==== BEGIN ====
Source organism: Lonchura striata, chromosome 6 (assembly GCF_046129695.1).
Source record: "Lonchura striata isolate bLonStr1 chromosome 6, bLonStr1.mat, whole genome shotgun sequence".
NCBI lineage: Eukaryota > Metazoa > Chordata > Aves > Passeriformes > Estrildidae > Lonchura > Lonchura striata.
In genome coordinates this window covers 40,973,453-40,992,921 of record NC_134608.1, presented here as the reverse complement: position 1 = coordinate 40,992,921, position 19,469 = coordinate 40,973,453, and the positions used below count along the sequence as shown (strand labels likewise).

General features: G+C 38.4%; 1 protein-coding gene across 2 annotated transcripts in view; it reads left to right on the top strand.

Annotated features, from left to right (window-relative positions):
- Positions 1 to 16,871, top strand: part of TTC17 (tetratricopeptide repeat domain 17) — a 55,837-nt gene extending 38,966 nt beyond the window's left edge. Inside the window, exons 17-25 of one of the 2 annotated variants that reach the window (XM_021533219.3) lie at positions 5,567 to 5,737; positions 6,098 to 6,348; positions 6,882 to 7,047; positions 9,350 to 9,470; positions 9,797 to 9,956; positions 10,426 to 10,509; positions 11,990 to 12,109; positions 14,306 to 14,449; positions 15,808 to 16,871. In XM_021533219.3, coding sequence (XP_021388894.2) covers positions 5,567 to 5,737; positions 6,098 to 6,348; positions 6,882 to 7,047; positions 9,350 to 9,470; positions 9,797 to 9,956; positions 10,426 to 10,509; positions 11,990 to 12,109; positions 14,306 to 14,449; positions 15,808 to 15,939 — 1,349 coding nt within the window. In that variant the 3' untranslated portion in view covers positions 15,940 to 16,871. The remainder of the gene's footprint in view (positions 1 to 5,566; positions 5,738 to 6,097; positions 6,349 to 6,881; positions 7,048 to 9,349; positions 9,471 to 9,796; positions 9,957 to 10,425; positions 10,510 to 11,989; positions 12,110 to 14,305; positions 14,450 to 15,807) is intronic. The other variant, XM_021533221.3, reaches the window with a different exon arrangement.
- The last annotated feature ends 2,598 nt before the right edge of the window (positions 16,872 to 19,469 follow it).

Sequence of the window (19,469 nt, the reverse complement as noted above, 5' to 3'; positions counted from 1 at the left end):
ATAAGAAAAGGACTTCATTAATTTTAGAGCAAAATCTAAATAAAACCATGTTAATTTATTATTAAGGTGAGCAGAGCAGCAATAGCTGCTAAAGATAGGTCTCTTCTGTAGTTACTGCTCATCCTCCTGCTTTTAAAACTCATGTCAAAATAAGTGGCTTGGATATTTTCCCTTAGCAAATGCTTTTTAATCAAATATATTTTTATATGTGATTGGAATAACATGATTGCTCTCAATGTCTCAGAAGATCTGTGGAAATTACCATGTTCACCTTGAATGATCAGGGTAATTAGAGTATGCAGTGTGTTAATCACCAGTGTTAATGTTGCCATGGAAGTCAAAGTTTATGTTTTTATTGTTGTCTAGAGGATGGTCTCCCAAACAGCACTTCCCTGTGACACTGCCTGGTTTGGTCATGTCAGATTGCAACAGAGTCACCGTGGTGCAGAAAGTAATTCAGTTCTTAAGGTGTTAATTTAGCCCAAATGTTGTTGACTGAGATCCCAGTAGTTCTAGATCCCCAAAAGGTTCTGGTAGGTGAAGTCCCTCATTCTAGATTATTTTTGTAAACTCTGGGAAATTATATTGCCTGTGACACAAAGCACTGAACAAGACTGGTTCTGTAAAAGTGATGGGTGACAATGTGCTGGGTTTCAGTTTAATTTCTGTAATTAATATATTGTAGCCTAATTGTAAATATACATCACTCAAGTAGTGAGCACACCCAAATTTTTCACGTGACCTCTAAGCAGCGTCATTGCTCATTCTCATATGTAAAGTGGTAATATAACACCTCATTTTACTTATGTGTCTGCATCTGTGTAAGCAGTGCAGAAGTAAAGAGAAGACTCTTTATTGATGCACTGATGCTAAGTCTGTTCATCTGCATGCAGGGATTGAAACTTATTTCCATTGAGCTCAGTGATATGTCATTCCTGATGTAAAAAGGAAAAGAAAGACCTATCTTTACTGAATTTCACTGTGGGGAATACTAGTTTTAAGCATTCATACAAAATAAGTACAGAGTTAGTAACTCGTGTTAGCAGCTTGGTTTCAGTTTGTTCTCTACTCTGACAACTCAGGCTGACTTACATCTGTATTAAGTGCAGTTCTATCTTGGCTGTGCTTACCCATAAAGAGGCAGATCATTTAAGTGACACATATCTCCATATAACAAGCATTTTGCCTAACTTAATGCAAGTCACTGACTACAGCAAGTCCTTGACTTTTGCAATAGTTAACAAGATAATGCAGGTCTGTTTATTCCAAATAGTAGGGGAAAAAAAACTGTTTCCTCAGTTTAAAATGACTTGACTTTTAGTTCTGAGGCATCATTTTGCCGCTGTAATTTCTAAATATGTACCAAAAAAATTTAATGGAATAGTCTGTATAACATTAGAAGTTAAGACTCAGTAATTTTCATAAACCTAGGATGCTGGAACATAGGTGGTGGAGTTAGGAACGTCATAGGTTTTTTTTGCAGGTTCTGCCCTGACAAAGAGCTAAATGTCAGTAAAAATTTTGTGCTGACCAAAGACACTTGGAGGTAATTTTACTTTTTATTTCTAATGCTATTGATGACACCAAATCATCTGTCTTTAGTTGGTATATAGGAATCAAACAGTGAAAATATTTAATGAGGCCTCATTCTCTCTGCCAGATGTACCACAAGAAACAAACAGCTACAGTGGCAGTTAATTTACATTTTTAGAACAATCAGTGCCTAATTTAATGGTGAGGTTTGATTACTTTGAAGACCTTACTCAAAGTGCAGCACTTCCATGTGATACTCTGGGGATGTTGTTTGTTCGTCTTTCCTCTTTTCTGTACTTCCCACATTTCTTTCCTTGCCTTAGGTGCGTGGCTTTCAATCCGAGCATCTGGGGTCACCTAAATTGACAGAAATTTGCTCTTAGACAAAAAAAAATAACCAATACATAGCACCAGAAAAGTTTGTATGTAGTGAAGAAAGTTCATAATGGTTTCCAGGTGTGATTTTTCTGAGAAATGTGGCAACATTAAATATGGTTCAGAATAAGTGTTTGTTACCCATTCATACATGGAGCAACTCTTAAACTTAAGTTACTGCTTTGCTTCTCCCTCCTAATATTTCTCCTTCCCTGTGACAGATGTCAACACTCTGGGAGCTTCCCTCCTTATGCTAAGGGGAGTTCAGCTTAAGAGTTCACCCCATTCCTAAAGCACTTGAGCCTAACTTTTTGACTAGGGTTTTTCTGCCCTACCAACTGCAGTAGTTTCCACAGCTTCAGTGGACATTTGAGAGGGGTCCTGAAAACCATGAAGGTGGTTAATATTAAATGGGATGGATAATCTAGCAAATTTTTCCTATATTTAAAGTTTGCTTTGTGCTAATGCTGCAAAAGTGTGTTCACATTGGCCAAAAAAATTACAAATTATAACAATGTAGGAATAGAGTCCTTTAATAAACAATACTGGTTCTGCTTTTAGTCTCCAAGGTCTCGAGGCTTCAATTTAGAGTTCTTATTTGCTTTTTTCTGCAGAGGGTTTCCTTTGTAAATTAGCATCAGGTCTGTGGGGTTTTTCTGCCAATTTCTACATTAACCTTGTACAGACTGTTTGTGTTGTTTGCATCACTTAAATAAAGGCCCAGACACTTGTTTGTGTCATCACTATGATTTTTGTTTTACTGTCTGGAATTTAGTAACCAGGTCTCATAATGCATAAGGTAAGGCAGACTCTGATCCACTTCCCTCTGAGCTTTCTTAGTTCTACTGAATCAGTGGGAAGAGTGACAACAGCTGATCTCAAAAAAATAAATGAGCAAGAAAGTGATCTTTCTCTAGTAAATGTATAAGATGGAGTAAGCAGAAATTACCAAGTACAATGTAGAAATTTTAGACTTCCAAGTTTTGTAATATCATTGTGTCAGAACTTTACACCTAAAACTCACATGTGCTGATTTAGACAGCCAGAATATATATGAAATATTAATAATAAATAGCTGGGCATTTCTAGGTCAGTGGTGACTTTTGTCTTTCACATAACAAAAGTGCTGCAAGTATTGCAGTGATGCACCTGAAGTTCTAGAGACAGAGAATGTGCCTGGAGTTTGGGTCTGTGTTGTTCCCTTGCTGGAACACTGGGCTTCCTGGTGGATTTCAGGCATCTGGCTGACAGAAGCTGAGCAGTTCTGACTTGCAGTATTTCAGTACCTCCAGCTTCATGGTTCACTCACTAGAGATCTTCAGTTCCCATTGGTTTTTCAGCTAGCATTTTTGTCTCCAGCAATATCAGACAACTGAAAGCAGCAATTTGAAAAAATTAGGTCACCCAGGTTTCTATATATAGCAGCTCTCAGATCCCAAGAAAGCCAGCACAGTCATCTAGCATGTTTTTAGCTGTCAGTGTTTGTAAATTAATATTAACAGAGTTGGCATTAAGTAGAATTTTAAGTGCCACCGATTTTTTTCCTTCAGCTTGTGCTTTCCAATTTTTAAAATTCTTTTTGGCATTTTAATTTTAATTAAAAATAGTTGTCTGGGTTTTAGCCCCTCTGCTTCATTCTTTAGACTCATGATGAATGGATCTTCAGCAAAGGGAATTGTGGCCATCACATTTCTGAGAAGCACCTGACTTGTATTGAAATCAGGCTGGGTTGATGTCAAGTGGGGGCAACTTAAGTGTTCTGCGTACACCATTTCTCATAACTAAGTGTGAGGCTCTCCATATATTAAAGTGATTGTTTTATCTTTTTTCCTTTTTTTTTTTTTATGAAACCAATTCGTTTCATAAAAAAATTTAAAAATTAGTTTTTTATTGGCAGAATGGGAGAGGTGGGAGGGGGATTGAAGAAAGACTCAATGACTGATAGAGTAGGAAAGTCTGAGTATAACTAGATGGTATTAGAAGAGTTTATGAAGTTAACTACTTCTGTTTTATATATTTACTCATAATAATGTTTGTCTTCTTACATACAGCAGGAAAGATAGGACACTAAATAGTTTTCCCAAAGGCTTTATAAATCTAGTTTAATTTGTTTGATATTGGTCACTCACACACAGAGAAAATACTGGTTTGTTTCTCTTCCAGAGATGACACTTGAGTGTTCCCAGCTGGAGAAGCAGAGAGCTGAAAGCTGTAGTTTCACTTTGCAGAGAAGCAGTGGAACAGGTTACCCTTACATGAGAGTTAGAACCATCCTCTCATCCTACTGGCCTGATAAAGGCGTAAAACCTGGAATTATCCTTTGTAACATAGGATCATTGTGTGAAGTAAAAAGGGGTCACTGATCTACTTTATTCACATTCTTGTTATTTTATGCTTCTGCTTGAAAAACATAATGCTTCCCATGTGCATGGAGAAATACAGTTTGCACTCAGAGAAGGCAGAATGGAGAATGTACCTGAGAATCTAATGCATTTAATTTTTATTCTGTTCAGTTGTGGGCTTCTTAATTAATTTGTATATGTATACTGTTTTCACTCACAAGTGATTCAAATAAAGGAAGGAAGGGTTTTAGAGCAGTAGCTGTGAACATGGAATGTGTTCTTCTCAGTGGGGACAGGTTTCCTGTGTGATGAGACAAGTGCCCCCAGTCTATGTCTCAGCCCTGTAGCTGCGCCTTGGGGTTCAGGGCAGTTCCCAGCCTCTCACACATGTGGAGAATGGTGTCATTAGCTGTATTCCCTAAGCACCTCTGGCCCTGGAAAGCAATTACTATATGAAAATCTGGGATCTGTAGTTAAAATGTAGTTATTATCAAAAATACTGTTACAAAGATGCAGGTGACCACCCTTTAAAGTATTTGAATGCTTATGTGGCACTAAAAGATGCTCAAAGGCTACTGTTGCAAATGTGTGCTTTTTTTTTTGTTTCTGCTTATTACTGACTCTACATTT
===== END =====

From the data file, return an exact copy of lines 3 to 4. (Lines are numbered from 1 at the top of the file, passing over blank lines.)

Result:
NCBI lineage: Eukaryota > Metazoa > Chordata > Aves > Passeriformes > Estrildidae > Lonchura > Lonchura striata.
In genome coordinates this window covers 40,973,453-40,992,921 of record NC_134608.1, presented here as the reverse complement: position 1 = coordinate 40,992,921, position 19,469 = coordinate 40,973,453, and the positions used below count along the sequence as shown (strand labels likewise).